Auto component industry rides the after-market

Our Bureau New Delhi | Updated on January 09, 2018

The auto component industry clocked a turnover of ₹2.92 lakh crore ($43.5 billion) in 2016-17, growing 14.3 per cent over the previous year. - REUTERS

Despite note ban and uncertainty over GST, turnover jumps 14% in 2016-17

The after-market segment was the silver-lining for the auto-component industry last financial year, growing at 25.6 per cent.

According to latest data released by the Automotive Component Manufacturers Association of India (ACMA), the after-market segment sales surged to ₹56,096 crore in 2016-17 from ₹44,660 crore the preceding year. Exports stood at ₹73,128 crore (₹70,916 crore).

Overall, the industry clocked a turnover of ₹2.92 lakh crore ($43.5 billion), growing 14.3 per cent over the previous year and clocking a compounded annual growth rate of 7 per cent over the past six years. Imports dropped to ₹90,662 crore (₹90,571 crore).

“Despite the challenges of demonetisation and uncertainty in implementation of GST, vehicle production remained buoyant. In this backdrop, the auto component industry posted an encouraging performance,” said ACMA President Rattan Kapur.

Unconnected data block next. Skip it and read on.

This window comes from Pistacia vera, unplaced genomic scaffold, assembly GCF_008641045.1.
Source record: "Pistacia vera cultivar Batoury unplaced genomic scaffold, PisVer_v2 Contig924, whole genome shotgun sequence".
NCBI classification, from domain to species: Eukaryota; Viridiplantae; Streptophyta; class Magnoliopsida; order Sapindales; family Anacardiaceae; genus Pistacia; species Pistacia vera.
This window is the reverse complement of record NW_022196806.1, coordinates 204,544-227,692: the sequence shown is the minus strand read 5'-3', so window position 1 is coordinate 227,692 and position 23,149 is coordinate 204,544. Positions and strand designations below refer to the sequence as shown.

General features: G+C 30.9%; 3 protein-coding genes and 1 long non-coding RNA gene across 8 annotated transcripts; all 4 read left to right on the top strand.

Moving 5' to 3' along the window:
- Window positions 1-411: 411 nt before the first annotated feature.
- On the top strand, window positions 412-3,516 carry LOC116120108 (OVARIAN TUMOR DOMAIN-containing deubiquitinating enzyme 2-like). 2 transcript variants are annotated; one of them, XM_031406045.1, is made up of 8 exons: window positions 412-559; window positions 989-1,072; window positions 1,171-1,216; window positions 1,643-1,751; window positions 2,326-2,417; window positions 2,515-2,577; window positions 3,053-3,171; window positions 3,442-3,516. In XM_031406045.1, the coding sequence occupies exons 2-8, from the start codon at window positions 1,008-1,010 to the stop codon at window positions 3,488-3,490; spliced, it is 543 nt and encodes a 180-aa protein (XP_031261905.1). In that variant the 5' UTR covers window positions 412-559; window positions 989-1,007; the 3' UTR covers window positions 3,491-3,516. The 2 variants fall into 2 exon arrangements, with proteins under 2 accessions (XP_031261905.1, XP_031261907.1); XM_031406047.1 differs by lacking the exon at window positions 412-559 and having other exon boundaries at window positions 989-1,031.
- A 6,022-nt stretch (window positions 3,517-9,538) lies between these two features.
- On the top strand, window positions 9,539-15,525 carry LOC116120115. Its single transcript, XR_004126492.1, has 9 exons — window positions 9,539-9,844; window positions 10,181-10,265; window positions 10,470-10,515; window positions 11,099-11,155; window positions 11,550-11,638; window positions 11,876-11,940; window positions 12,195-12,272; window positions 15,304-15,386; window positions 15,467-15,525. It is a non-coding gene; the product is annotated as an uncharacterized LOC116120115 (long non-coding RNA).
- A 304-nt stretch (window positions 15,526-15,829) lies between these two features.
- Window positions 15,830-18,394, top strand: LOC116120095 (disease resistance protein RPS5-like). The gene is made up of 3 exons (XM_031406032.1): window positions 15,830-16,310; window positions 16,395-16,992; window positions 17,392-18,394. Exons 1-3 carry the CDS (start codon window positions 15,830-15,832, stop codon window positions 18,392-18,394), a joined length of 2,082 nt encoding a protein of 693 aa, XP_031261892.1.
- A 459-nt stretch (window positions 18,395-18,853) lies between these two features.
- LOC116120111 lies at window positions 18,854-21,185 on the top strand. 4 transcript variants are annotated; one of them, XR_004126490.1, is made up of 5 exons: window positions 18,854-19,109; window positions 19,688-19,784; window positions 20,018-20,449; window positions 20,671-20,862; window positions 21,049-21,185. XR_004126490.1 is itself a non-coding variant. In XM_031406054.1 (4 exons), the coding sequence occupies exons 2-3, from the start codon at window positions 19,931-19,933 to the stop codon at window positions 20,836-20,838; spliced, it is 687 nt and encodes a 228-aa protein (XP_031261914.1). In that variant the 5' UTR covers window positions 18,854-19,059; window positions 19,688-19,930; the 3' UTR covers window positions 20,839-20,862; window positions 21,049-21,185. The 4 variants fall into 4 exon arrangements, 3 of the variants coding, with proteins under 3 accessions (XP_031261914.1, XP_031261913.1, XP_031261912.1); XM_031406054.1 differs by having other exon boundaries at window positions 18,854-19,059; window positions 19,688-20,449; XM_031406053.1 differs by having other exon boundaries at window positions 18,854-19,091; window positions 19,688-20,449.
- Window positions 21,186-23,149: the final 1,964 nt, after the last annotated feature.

The data, according to ACMA, represent the entire supply from the auto component industry to on-road and off-road vehicle manufacturers and the after-market in India as well as exports.

In terms of the pattern of supply, ACMA said 49 per cent went to passenger vehicles, 22 per cent to two-wheelers, 11 per cent to medium and heavy commercial vehicles, 8 per cent to light commercial vehicles, 6 per cent to tractors, 2 per cent to three-wheelers, and 2 per cent to backhoe loaders.

On the challenges, Vinnie Mehta, ACMA Director-General, said the component industry will need to prepare for e-mobility, but at this juncture its hands are full in graduating from BS-IV to BS-VI.

“Leapfrogging a generation of technology in just three years not only calls for sizeable investments for technology acquisition and absorption, but also for skilling people,” he said.

The need of the hour, he said, is a long-term stable, technology-agnostic roadmap for the automotive industry driven by a sound regulatory framework.

Published on August 31, 2017

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